RORY McILROY has come roaring back into form in the nick of time for the Masters but even at his Major championship-winning best, the Holywood star will never match Tiger Woods when it comes to the intimidation factor.
Paul Azinger, the outspoken former US PGA winner who led America to victory at the 2008 Ryder Cup in Valhalla, says: "I really think the bar and the standard Rory is measured by is Tiger Woods ... and he's not Tiger Woods.
"Rory's more like Phil Mickelson or like Ernie Els or somebody like that. He's more normal.
"Tiger is in a place we may never have seen in the past and that we may never see again," added Azinger, now a top TV golf pundit in the States with ESPN. "Even the great Jack Nicklaus may not have done what Tiger has done. But Tiger has jammed the bar so high for the No 1 player that a guy like Rory has a standard that's really impossible to live up to."
McIlroy (below) grabbed world No 1 last August when he won a second Major title, the US PGA in record-breaking fashion, embarking on a winning spree that took him to the top of the money list on both the European and PGA Tours.
Yet as the Ulsterman stalled early in 2013, Tiger replaced him at the top of the world with three wins in five events on the PGA Tour, making him firm favourite at Augusta this week.
"Nobody on earth has ever putted like Tiger Woods putts, especially under pressure," said Azinger. "He's putting so good again, he can finish dead last in fairways hit at Bay Hill and still win.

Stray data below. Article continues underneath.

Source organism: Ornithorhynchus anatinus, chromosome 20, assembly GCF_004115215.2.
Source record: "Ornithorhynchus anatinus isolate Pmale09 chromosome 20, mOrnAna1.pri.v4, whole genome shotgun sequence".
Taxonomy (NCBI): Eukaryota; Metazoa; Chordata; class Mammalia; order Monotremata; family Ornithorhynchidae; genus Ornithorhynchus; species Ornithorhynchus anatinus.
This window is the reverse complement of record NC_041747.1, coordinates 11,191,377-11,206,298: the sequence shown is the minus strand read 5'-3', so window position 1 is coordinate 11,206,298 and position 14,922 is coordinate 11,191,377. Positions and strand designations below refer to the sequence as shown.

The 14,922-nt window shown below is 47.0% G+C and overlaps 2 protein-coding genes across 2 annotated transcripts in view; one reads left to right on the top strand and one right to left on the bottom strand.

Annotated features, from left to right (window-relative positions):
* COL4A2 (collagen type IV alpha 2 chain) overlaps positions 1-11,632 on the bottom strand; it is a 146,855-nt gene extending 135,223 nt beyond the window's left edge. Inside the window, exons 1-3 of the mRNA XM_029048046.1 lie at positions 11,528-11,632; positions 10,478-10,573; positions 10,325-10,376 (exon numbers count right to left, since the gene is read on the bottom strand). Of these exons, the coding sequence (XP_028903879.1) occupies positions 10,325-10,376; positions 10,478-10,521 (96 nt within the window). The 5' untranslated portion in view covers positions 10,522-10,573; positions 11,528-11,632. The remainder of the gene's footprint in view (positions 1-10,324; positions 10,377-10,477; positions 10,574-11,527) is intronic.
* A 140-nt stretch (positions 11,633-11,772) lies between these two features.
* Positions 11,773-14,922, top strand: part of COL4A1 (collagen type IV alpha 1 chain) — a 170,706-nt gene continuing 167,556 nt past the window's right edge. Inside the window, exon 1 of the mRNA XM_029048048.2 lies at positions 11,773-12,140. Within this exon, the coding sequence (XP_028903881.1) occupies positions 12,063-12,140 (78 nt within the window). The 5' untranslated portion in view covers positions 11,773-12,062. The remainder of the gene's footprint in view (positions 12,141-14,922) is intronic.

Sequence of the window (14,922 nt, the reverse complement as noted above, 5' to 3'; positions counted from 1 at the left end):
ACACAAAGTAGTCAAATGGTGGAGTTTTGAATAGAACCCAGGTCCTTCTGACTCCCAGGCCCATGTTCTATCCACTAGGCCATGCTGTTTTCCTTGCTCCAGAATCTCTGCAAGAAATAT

"Nobody else can do that. I've played Bay Hill since I was in college, and if you don't hit fairways there, you shouldn't be in contention, yet he wins because of the way he putts.
"Tiger feels pressure like everyone else but deals with it better. The pressure that he's feeling going into this Masters is real.
"I'm looking forward to watching this week as much as any Masters to see how he deals with it."
Former US Open champion Curtis Strange agreed. "When you're standing on the first tee with Tiger Woods on Sunday this year at the Masters, you know damned well you have to play one of your best rounds ever to win because he's going to play well. And that in itself is intimidating," he said.
"I think the intimidation factor is not completely back, but it's growing in that direction. If he wins the Masters, it might not be like it was in 2000 but he's an intimidating figure on the course."
Tomorrow's Masters cut will be made at the top 50 and ties, plus those within 10 strokes of the leader, an increase from 44 and ties.
Meanwhile Bernhard Langer knows a thing or two about winning the Masters and, while he rates Tiger Woods among the favourites this week, he believes up to 60 players are capable of claiming the Green Jacket on Sunday.
A twice former champion at Augusta National, the 55-year-old German also said he has been no fan of the lengthening of the course and the introduction of rough over the past decade, changes he feels have made the layout a brutal test of driving.
"That's why Tiger hasn't won here on a regular basis lately and why Phil Mickelson sometimes has had a hard time here," said Langer.
"With his short game, you would think Phil would have won five (Masters) by now but you've got to drive the ball really well. There are a lot of tough driving holes, even though it's a real advantage for someone who can carry the ball 300 yards in the air.
"Tiger is certainly one of the favourites but I wouldn't necessarily say he is the hot favourite because you have such a strong field here," added Langer.